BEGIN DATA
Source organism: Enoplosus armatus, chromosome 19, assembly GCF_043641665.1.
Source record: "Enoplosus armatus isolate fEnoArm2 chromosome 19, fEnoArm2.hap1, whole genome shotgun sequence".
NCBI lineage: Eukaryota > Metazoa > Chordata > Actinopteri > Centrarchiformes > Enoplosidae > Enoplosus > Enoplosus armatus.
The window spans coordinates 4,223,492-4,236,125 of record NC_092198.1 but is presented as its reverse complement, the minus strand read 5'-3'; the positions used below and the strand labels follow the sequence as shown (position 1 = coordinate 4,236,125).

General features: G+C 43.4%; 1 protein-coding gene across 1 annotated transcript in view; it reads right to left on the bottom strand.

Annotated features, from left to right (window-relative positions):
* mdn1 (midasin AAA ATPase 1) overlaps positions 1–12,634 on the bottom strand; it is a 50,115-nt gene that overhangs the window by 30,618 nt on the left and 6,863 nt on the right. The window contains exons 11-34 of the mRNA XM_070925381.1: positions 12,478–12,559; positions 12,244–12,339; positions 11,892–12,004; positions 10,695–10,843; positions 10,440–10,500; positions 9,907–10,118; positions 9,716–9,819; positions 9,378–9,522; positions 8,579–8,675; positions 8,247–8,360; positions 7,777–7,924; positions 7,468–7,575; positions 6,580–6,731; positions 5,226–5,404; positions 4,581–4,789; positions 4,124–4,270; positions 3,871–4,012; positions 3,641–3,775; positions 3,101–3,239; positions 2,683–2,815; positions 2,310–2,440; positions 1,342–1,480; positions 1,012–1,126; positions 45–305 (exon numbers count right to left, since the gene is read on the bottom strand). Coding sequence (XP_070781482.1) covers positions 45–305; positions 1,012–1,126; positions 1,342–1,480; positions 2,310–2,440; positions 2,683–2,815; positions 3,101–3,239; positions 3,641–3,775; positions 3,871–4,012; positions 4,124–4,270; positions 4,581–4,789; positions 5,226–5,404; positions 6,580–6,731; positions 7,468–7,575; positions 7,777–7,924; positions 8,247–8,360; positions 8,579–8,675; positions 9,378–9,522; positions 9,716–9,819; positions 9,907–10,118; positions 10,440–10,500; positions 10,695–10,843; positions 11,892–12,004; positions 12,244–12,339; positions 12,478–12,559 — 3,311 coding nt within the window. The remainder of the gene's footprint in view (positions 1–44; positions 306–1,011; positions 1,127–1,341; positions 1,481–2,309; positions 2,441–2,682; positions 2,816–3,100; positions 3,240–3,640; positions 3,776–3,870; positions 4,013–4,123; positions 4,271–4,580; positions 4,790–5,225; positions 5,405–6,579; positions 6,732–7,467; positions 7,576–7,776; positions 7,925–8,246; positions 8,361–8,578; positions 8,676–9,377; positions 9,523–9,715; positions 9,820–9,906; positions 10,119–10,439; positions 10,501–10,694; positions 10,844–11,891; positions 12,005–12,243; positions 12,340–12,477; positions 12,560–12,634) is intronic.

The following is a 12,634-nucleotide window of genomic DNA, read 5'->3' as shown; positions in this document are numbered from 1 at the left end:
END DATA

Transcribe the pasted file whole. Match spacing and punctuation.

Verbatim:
Source organism: Enoplosus armatus, chromosome 19, assembly GCF_043641665.1.
Source record: "Enoplosus armatus isolate fEnoArm2 chromosome 19, fEnoArm2.hap1, whole genome shotgun sequence".
NCBI lineage: Eukaryota > Metazoa > Chordata > Actinopteri > Centrarchiformes > Enoplosidae > Enoplosus > Enoplosus armatus.
The window spans coordinates 4,223,492-4,236,125 of record NC_092198.1 but is presented as its reverse complement, the minus strand read 5'-3'; the positions used below and the strand labels follow the sequence as shown (position 1 = coordinate 4,236,125).

General features: G+C 43.4%; 1 protein-coding gene across 1 annotated transcript in view; it reads right to left on the bottom strand.

Annotated features, from left to right (window-relative positions):
* mdn1 (midasin AAA ATPase 1) overlaps positions 1–12,634 on the bottom strand; it is a 50,115-nt gene that overhangs the window by 30,618 nt on the left and 6,863 nt on the right. The window contains exons 11-34 of the mRNA XM_070925381.1: positions 12,478–12,559; positions 12,244–12,339; positions 11,892–12,004; positions 10,695–10,843; positions 10,440–10,500; positions 9,907–10,118; positions 9,716–9,819; positions 9,378–9,522; positions 8,579–8,675; positions 8,247–8,360; positions 7,777–7,924; positions 7,468–7,575; positions 6,580–6,731; positions 5,226–5,404; positions 4,581–4,789; positions 4,124–4,270; positions 3,871–4,012; positions 3,641–3,775; positions 3,101–3,239; positions 2,683–2,815; positions 2,310–2,440; positions 1,342–1,480; positions 1,012–1,126; positions 45–305 (exon numbers count right to left, since the gene is read on the bottom strand). Coding sequence (XP_070781482.1) covers positions 45–305; positions 1,012–1,126; positions 1,342–1,480; positions 2,310–2,440; positions 2,683–2,815; positions 3,101–3,239; positions 3,641–3,775; positions 3,871–4,012; positions 4,124–4,270; positions 4,581–4,789; positions 5,226–5,404; positions 6,580–6,731; positions 7,468–7,575; positions 7,777–7,924; positions 8,247–8,360; positions 8,579–8,675; positions 9,378–9,522; positions 9,716–9,819; positions 9,907–10,118; positions 10,440–10,500; positions 10,695–10,843; positions 11,892–12,004; positions 12,244–12,339; positions 12,478–12,559 — 3,311 coding nt within the window. The remainder of the gene's footprint in view (positions 1–44; positions 306–1,011; positions 1,127–1,341; positions 1,481–2,309; positions 2,441–2,682; positions 2,816–3,100; positions 3,240–3,640; positions 3,776–3,870; positions 4,013–4,123; positions 4,271–4,580; positions 4,790–5,225; positions 5,405–6,579; positions 6,732–7,467; positions 7,576–7,776; positions 7,925–8,246; positions 8,361–8,578; positions 8,676–9,377; positions 9,523–9,715; positions 9,820–9,906; positions 10,119–10,439; positions 10,501–10,694; positions 10,844–11,891; positions 12,005–12,243; positions 12,340–12,477; positions 12,560–12,634) is intronic.

The following is a 12,634-nucleotide window of genomic DNA, read 5'->3' as shown; positions in this document are numbered from 1 at the left end: